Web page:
“When they push beyond the threshold of what is too much effort, they crash,” Dr. Montoya said.
In addition to these 3 criteria, one of 2 other patterns should be present in a patient to reach a diagnosis of chronic fatigue syndrome:
- Decline in some cognitive abilities.
- Feeling weak or sick from merely standing up, rather than lying down. Doctors call this orthostatic intolerance.
No classic pattern
Often, symptoms differ dramatically from one CFS patient to another. That makes having a standard for diagnosing the syndrome all the more important.
“The patient will not present [symptoms] with any classic pattern,” Dr. Montoya said. Some patients will have one history of symptoms, while other patients will have a different history. “That could be one of the reasons why it’s been hard to conquer,” he said.
In the case of the young woman who came to Stanford last year, she was so weak she had to lie down to rest after taking a shower or walking to get groceries. As her illness got worse, if she tried to do even the simplest daily tasks, “she would get more exhausted and would crash even farther,” Dr. Montoya said.
Over time, the woman also gradually lost the ability to read, write emails, and remember some things.
After the diagnosis
While getting an early diagnosis is a great help to patients and doctors, it still falls short of a treatment to improve symptoms.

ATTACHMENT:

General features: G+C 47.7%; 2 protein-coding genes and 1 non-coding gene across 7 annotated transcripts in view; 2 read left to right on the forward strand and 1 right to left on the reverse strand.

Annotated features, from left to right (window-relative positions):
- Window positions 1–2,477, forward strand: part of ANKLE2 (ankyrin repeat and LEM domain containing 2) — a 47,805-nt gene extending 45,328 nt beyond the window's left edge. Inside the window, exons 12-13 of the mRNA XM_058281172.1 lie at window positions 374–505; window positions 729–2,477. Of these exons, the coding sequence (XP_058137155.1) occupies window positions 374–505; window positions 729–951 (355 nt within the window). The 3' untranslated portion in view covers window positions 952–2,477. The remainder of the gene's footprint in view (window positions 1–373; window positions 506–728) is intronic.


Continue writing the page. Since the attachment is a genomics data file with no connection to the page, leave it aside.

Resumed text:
Since the 2015 report was released, momentum has grown for research on chronic fatigue syndrome. Major federal research agencies “have rallied behind the idea of getting this solved,” said Dr. Montoya.
It’s a big challenge.
“I haven’t seen any other disease that has humbled me the most, has terrified me the most and at the same time, has propelled me the most to try to find answers,” Dr. Montoya said.
He recalled seeing his first patient with chronic fatigue, in 2004. The patient had swollen lymph nodes and infections from herpesviruses. Dr. Montoya prescribed an antiviral drug—and months later, the patient said his fatigue was gone.
Intrigued, Dr. Montoya did a small study that found antiviral drugs eased symptoms of chronic fatigue in some patients. Funding to do larger studies has not come easily, however.
Since 2009, when he received an anonymous donation for more research, Dr. Montoya has worked to assemble a team of medical specialists in multiple fields–infectious diseases, immunology, neurology and other areas–to find what’s driving chronic fatigue syndrome.
In 2017, that work paid off: they found a link between high levels of 17 body proteins, called cytokines, and the severity of chronic fatigue syndrome. The higher the level of each of these 17 cytokines in a patient, the worse the symptoms of chronic fatigue were.
Cytokines are known to mediate the body’s immune system. When activated by an infection or other threat, the immune system response can lead to inflammation in parts of the body. While cytokines usually reduce inflammation, in some circumstances they can worsen it.